When you become Mother…
When you become a mother, you cease to be an individual and not just because you have a new human being lurking around in the depths somewhere below the waistband of your leggings: everyone feels that they have the right, nay, the duty to give you the benefit of their advice. For me, the advice actually began before conception: my mother informed me solemnly that a post-coital shoulder stand would greatly increase my chances of getting pregnant.
That was the very first piece of advice, the first glittering snowflake in a veritable avalanche of remarks, suggestions and shared experiences. Don’t get me wrong: I am always ready to listen but I do think that motherhood appears to be a process lots of people view as collective. I know Hillary Clinton reminded us that it takes a village but at times, it can feel as if there are a veritable mega-city of experts, judging your every tiniest decision.
I decided to start having children relatively young in terms of my peers. I was twenty five years old and as I blithely told everyone, I expected my brain to lose function rather less rapidly than my ovaries. I was newly married, my husband was working: it didn’t seem like a very controversial step to have a baby. I should add at this point that I had the huge privilege of growing up in a vast, sprawling family and loved every minute of it and my mother had her first child at nineteen.
I was taken aback, therefore, when the GP treated me as a potential ‘problem pregnancy’, expressing her astonishment that a graduate of 25 should even consider having a baby. She clearly felt it was her duty to tell me about all the regret I would suffer from not having ‘explored myself’ further before having a child: I asked her if it was her professional opinion that I would be more likely to have a healthy baby at 25 or 45, although I already knew the answer.
Over the desk from me, therefore, was a woman who simply could not understand why an intelligent woman should want a child under her biological clock was ticking so loudly that it kept the neighbours awake. I slipped away as soon as was polite and found another doctor, a West Walian gentleman whose reaction to my news was ‘There’s lovely’, which was how I felt.
So then, the blizzard of pre-natal advice began. I expected the sensible ‘Don’t drink alcohol’ and ‘Eat sensibly’ stuff but I had no idea that my bump was the membership card for the Obstetric Rocky Horror Show Appreciation Society. Having few friends of my own age who had experienced labour, I was at the mercy of the hardened survivors, the sort who would tell you that with their Gerry, they went into labour on the Wednesday night but didn’t give birth until the following Thursday, by which time they had lost their hair, their teeth and their will to live. My mother, as ever, put things in perspective: ‘It hurts terribly, but you love your baby terribly afterward so you just forget.’ Spot on.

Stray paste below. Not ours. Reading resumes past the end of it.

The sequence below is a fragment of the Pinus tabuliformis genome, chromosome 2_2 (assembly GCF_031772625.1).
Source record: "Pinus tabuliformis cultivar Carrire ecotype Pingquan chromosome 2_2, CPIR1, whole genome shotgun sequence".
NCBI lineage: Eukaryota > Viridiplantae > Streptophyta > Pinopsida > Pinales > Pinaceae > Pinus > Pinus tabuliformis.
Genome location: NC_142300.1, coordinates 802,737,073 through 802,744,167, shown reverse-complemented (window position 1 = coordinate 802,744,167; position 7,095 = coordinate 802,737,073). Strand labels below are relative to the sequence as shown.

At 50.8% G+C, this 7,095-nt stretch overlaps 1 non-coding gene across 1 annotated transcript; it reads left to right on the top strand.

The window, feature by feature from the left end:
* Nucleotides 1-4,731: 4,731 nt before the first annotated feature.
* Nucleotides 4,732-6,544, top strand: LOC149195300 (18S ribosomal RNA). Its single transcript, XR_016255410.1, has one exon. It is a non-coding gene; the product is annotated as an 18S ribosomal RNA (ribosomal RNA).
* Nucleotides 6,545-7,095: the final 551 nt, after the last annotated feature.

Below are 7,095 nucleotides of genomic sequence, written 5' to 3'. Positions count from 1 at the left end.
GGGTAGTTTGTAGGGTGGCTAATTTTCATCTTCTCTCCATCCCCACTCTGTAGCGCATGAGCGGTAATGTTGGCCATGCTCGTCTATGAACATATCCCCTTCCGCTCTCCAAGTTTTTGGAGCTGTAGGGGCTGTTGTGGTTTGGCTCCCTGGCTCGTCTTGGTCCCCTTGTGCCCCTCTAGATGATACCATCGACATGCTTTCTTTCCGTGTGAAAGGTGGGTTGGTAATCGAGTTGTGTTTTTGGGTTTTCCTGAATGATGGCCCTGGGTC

I will never quite recover from the feeling of utter uselessness when I found myself alone for the first time, facing the insurmountable responsibility of looking after this miraculous new person. I had no confidence at all and my well-meaning father went out and bought the best baby-care book he could find in Barry, at short notice. This dreadful tome, apart from promulgating the idea that ‘lovely Mummies all wear cheesecloth’ was written by so-called experts and their word was to be taken as law.
According to them, the only safe times for a mother to return to work were before the baby was a fortnight old or after they were five. Anything else risked ‘breaking the psychological bond’ between mother and baby and, not mincing their words, they predicted the consequences of such actions would be children who were emotionally scarred and probably criminal. Nice. Thanks for that. Very helpful. Well, I had missed that first window so could look forward to five year of unbroken baby-centred activities with other cheesecloth clad Mummys. Meanwhile, next-door-but-one had her own advice about how to play things. ‘Make sure she has half a bottle of Calpol a day. Take the edge off.’
I did survive, brain and sense of humour intact. I went on to have another five daughters, which means I am now the target for all of those who wonder if I had thought enough about the planet before having such a big family and of course, the ubiquitous merchants of ‘Trying for a boy?’ These latter are often surprised by my response to this remark which they regard as harmless though it reduces my beautiful daughters to the status of gender failures. Or I might suggest they check out the last ten years GCSE results: I am perfectly happy to parent offspring from the gender much more likely to succeed. But by now I am quite resigned to it and I suppose it is an unavoidable fact of life: that stork seems to deliver a great parcel of Other People’s Opinions as well as your beloved baby.
By Myfanwy Alexander.